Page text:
Digest>Archives> Sep/Oct 2018

From The Lighthouse Service Bulletin

By Jack Graham

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California’s original Point Hueneme where Henry ...

This column continues to provide excerpts from the “Lighthouse Service Bulletin,” a monthly publication of the Bureau of Lighthouses, U.S. Department of Commerce. The first was issued in January 1912, and it continued throughout the existence of the Bureau. Unedited quotes from Vol. II, No. 7, dated July 1918, follow. The Bulletin had as it object “supplying information that will be immediately useful in maintaining or improving the standards of the Lighthouse Service, and of keeping the personnel advised of the progress of work and matters of general interest in the service and in lighthouse work in general.”

Important Legislation Affecting the United States Lighthouse Service - The general lighthouse act approved June 20, 1918, contains provisions of much importance to the Lighthouse Service, including a retirement system for all of the field force and more equitable compensation for the officers in charge of the lighthouse districts, whose designation is changed to superintendent of lighthouses, and for the light keepers, as well as much needed relief for the latter. The Secretary of Commerce has written the following letter with reference to this lighthouse bill: “Will you express to the officers and employees of the Lighthouse Service my satisfaction at the enactment of the general lighthouse bill, approved by the President June 20, 1918. The retirement and compensation provisions, and other general legislation contained in the bill, render justice to a deserving force and will have a valuable effect on the future of this Service; it is the most important legislation affecting the Lighthouse Service since the act reorganizing it. The fact that Congress in these days of stress took time to consider these matters should be deeply appreciated by all in the Lighthouse Service, and should add to that devotion to duty which has already been so well shown by them.” William C. Redfield, Secretary.

Donation To Red Cross - Henry Rosendale, keeper of Point Hueneme Light Station, Cal., in addition to donating to the Red Cross 46 pounds of Angora goat wool, which was sold for $23, also donated the Angora billy goat, from which the wool was obtained, which was raffled and sold for $25. The goat was to have been resold by the purchaser at a carnival on June 4, and as it will probably be resold on many future occasions, the Red Cross fund will eventually be materially added to. The Lighthouse Service is proud of the patriotism displayed by Mr. Rosendale, and the Secretary of Commerce has commended him for his generous act.

Moving of Cape San Blas Light Station – On June 14, 1918, the work of taking down and removing the tower at Cape San Blas Light Station, Fla., was entirely completed, and the parts of the tower moved to the high ground along-side the wharf or walk leading to the new site.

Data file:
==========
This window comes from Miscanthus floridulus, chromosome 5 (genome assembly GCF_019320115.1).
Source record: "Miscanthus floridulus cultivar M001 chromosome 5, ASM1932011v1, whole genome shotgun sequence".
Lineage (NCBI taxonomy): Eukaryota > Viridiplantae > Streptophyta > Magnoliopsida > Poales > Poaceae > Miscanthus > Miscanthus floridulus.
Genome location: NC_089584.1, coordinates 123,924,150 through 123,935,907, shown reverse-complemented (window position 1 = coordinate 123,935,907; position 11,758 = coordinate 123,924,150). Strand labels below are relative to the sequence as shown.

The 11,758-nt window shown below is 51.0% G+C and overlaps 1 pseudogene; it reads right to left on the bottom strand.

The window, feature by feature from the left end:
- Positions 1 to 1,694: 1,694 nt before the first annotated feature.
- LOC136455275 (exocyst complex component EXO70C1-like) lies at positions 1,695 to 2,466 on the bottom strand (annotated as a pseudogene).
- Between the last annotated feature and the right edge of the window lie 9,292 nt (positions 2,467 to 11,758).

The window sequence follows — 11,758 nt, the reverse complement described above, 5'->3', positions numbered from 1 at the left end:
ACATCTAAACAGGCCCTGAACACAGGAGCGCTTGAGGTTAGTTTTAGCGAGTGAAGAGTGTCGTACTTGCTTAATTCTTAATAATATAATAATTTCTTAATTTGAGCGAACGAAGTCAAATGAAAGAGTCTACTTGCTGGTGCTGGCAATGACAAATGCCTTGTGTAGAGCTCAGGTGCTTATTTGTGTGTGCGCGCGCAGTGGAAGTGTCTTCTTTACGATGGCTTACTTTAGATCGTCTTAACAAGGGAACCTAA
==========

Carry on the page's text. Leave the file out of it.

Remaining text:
New Construction - [Only partial listing of sites included]

Galveston Jetty Light Station, Tex.: Station completed, except the installation of fog bell struck by machinery. Requisition for striker made on the general depot. A contract for 1,125 tons of riprap in course of settlement.

Aransas Pass Light Station, Tex.: Contract entered into October 1917 for construction of dwelling, oil house, T wharf, walks, etc., and work is now underway.

Sand Hills Light Station, Mich.: Reservation has been purchased; detail plans have been completed; construction of workmen’s quarters completed; considerable quantity of material has been purchased and delivered; temporary lights have been established; contracts have been placed for steelwork, cast-iron work, stonework, lumber, brick, etc.

Kellett Bluff Light Station, Wash.: Plans and specifications returned to the superintendent approved. Bids were received but were rejected as excessive and station will be established by hired labor.

Pearl Harbor, Hawaii, Aids to Navigation - Preliminary layout approved for lighting the harbor and detailed plans submitted were returned for revision.

Executive Order – On June 14, 1918, the President signed an Executive Order suspending during the present national emergency the provisions of law prohibiting more than eight hours of labor in any one day by persons engaged in the performance of work covered by all existing and future contracts of the Bureau of Lighthouses for the construction, repair, and alteration of vessels, structures, and aids to navigation, and for the obtaining of equipment.

This story appeared in the Sep/Oct 2018 edition of Lighthouse Digest Magazine. The print edition contains more stories than our internet edition, and each story generally contains more photographs - often many more - in the print edition. For subscription information about the print edition, click here.

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